Colorado attorneys and what to do at the scene of a car accident

Motorcycle accidents differ from car accidents in many ways. In particular, head and brain injuries frequently occur in motorcycle wrecks. These injuries can have a devastating effect on the injured motorcyclists and their families.

A few years ago, the National Highway Traffic Safety Administration (NHTSA) analyzed data involving motorcycle crash victims who had been treated for trauma over a 10-year period. The NHTSA found that the most common motorcycle injuries were:

  • Lower extremity injuries (47 percent of all victims).
  • Upper extremity injuries (40 percent).
  • Head injuries (35 percent).

Additionally, deaths most frequently occurred when the motorcycle sustained initial impact to the front (67 percent of all deaths) or when a motorcyclists needed to lay it down in order to avoid a collision (10 percent).

Why Are Head and Brain Injuries So Common in Motorcycle Crashes?

The NHTSA reports that 5,286 people died in motorcycle accidents in 2016, marking a 5.1 percent increase from the previous year and the highest total number of motorcycle accident fatalities since 2008. Factors that make these crashes so dangerous – especially in terms of head and brain injuries – include:

  • No structural protection – Unlike a car, a motorcycle has no structure to absorb the force of impact. A motorcyclist suffers a direct blow in a collision with an object or other vehicle.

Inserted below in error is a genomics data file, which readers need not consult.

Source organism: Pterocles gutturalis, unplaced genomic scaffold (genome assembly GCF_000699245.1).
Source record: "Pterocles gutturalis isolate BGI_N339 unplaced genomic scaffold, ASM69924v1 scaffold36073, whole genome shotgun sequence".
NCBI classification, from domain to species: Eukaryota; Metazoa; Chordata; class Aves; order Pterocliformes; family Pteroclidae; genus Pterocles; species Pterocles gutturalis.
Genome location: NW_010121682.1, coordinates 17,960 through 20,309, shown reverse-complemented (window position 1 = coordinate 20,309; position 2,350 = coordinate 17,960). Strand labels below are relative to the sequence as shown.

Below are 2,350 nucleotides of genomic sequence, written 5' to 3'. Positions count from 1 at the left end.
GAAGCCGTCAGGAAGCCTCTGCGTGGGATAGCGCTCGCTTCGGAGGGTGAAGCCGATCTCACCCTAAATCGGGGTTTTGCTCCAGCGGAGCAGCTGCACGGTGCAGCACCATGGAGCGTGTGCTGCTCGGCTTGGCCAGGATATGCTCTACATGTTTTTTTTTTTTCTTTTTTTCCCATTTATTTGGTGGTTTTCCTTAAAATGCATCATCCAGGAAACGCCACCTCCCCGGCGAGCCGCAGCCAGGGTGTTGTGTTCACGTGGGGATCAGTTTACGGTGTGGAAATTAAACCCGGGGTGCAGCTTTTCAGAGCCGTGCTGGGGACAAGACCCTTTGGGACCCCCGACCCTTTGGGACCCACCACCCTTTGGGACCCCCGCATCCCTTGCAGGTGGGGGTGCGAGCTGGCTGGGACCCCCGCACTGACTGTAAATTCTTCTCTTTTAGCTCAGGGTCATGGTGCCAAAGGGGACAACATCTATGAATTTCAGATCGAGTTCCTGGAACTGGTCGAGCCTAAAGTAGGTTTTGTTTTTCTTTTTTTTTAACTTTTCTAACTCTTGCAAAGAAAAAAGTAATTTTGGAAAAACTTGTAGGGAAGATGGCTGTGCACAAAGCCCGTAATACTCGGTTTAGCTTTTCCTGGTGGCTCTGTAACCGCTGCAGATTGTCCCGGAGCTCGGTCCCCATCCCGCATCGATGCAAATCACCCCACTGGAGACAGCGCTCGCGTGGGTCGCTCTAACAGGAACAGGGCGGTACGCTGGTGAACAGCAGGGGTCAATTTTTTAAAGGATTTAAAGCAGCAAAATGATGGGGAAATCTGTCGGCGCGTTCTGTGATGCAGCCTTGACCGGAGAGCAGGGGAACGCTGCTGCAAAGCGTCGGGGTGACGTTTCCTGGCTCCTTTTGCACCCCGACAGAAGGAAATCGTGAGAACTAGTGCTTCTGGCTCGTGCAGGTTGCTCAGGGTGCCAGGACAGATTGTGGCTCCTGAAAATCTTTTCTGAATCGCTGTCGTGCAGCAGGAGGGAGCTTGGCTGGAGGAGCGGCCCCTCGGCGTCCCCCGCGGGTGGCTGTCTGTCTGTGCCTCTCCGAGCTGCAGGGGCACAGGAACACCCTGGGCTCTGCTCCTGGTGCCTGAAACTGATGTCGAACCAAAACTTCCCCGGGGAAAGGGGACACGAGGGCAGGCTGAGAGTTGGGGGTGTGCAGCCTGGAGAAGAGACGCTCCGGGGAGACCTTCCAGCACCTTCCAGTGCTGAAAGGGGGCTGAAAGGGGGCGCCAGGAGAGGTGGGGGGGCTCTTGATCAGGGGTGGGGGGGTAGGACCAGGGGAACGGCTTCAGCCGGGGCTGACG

• Ejections – While people can also be ejected from cars, it is far less likely, especially with the use of seat belts. Motorcyclists don’t have seat belts. Simply put: Nothing prevents a motorcyclist from being thrown from the bike in a crash.
  • Trapped legs and arms – A motorcycle may slide for hundreds of feet before it comes to a stop. During the slide, the motorcycle rider’s legs and arms can get trapped in the bike, or the rider may strike other vehicles or stationary objects.
  • Face and head exposure – A motorcyclist can suffer serious head injuries if the motorcyclist hits his or her head while traveling at a high speed. Some helmets lack face protection, too. So, sharp objects, metal and glass can fly in and cause eye damage and long-term vision problems.
  • Lack of restraints – Without a seat belt or some other form of restraint, a rider does not have a way to stop his or her momentum upon impact.

Motorcyclists who choose to ride without helmets are at a greater risk of injury or death. A study published in the journal, Injury Epidemiology, concluded that fewer injuries occur when riders use helmets. Additionally, the study found that states with strict universal helmet laws tend to see fewer traumatic brain injuries or deaths among riders.

According to the NHTSA, helmets reduce motorcycle operators’ risk of death in a crash by 37 percent and cut down on passengers’ risk of death by 41 percent. The NHTSA estimates that about 715 deaths could be prevented each year if all operators and passengers wore helmets.

Colorado law requires riders and passengers under the age of 18 to wear helmets. Adults can ride helmet-free if they choose. Still, regardless of the law, our law firm encourages anyone on a motorcycle to wear a helmet when they hit the road.

Does Wearing a Helmet Affect Your Motorcycle Accident Claim?